By Louise Walsh

Published 25 January 2023

With a changing climate and rising sea levels putting cities at risk of flooding, it’s crucial for planners to increase their cities’ resilience. A new tool has been developed to help them – and it started with the throwing of a thousand virtual hexagons over Hull.

Low lying, at risk from the sea, river and surface water, the UK’s second biggest flood risk after London… It’s little wonder that decision makers, environmental agencies and residents are worried about the long-term sustainable future of the city of Hull.

On 5 December 2013, the largest tidal surge ever was recorded in the Humber. Around 1,100 properties and over 7,000 hectares of land were flooded, impacting industry and infrastructure around the estuary, and affecting trade, transport and production.

Before that, on 25 June 2007, the city’s drainage systems were overwhelmed on the wettest day in one of the wettest months in living memory. More than 10,000 homes were evacuated, almost all of Hull’s 98 schools were damaged and a life was tragically lost. The cost of repair across the city was put at more than £40m.

“These ‘once-in-a-lifetime’ flooding events will become more frequent as sea levels rise and we experience more storms,” says Mike Dobson, who works for Arup, global specialists in the sustainable built environment, and spent 15 years working in the Humber area for the Environment Agency.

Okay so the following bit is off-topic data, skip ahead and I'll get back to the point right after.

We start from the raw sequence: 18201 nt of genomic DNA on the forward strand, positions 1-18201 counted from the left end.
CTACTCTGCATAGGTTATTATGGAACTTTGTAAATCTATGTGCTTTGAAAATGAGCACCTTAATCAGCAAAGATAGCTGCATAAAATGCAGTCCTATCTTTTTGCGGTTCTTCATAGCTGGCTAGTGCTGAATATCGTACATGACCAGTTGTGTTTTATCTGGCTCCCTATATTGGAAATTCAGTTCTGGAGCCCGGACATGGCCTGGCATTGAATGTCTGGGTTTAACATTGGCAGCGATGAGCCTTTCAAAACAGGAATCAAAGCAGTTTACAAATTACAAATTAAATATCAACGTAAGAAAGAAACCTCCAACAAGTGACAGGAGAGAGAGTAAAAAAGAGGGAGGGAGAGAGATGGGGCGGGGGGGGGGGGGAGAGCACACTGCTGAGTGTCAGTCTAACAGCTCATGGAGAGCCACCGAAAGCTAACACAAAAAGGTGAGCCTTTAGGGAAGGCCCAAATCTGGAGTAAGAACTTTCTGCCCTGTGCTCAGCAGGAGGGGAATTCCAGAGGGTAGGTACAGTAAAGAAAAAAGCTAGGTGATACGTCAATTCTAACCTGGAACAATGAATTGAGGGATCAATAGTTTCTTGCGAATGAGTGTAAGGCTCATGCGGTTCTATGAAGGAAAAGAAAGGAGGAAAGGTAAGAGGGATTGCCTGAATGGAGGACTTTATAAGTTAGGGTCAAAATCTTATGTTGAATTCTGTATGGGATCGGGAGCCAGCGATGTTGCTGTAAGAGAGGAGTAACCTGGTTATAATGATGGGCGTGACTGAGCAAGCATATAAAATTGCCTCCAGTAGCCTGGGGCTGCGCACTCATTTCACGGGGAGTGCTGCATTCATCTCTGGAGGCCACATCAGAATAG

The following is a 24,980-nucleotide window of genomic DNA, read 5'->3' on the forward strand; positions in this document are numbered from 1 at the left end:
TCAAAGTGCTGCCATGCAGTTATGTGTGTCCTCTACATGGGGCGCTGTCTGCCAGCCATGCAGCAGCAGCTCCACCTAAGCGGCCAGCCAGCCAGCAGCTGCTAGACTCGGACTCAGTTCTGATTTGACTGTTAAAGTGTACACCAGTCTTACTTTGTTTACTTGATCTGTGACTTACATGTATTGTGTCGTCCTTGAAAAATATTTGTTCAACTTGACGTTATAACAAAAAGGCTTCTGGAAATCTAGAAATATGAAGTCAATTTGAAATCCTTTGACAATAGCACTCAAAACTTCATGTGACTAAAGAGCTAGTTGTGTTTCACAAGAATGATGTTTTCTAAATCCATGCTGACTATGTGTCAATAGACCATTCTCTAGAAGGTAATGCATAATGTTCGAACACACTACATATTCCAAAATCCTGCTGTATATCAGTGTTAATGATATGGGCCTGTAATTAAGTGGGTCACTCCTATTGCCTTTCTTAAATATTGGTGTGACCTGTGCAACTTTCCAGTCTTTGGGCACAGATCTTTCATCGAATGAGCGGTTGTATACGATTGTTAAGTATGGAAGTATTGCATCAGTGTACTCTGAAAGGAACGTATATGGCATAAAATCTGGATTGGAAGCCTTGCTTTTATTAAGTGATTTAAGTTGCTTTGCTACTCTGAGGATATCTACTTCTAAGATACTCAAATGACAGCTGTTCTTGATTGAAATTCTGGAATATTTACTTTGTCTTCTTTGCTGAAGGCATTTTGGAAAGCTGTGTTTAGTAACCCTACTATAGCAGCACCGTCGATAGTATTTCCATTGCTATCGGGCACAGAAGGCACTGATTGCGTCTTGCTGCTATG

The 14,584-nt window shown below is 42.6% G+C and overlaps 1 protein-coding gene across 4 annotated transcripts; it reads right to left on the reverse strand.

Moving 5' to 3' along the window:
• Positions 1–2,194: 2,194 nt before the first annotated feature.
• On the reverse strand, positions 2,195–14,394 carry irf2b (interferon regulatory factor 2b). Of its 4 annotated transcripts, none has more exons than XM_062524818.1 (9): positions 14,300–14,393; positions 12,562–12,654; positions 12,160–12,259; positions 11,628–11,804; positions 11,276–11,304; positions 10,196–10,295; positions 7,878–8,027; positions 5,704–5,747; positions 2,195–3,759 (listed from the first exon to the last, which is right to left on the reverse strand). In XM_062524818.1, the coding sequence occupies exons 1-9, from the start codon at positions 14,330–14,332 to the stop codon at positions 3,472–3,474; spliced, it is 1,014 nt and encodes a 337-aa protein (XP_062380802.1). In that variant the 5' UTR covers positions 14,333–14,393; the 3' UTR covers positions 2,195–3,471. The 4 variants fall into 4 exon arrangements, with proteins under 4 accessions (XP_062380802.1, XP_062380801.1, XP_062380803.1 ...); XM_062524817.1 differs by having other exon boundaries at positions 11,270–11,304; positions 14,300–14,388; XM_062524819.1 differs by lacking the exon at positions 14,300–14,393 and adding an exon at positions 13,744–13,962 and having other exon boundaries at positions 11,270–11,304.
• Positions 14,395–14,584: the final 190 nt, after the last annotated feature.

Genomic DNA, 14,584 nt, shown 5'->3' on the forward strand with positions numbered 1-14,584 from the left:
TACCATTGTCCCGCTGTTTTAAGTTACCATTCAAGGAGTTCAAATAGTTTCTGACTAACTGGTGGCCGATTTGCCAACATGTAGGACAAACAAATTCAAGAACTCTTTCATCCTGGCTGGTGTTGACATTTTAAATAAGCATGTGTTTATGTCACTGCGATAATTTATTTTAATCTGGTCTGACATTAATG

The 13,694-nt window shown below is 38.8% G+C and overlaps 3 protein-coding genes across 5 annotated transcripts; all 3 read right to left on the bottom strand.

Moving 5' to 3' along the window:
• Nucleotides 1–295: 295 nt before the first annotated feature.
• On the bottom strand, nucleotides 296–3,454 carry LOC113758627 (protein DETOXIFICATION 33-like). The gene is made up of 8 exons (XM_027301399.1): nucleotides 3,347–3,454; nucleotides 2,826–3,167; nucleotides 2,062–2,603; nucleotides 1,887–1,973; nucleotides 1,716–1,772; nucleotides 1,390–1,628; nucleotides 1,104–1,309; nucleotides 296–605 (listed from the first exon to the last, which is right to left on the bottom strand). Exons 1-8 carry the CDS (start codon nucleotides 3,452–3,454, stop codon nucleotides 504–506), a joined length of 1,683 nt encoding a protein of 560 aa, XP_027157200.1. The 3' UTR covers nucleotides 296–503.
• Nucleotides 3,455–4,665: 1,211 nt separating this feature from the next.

“Fortunately there’s a wealth of climate data available,” says Professor Tom Spencer, Director of the Cambridge Coastal Research Unit in the Department of Geography. “Ideally you’d feed this high-spec climate science modelling into informed decision making.”

But that’s not straightforward, Spencer explains: “It’s a very complex set of tasks which requires a lot of resource – and most organizations just don’t have that. So what tends to happen is everything is over-simplified and only a small number of possible scenarios are considered – not enough to build in the uncertainties of the climate changes we face.”

Dobson and Spencer, together with Steven Downie, a Fluid Dynamics specialist in Arup’s Technology and Research team, plus researchers at the National Oceanography Centre, set out to change this.

They developed a new digital tool to communicate the impact of sea-level rise on flood risk. Developed as a web-based portal, the sea-level rise tool can be used to understand the economic impact of tens of thousands of potential scenarios of rising seas and mitigation activities. It’s the first time the full scope of the Intergovernmental Panel on Climate Change (IPCC) sea-level rise projections can be seen in an interactive way.

The team was supported by the Environment Agency, which acted as stakeholder and provided vital data to enable a case study based on Hull.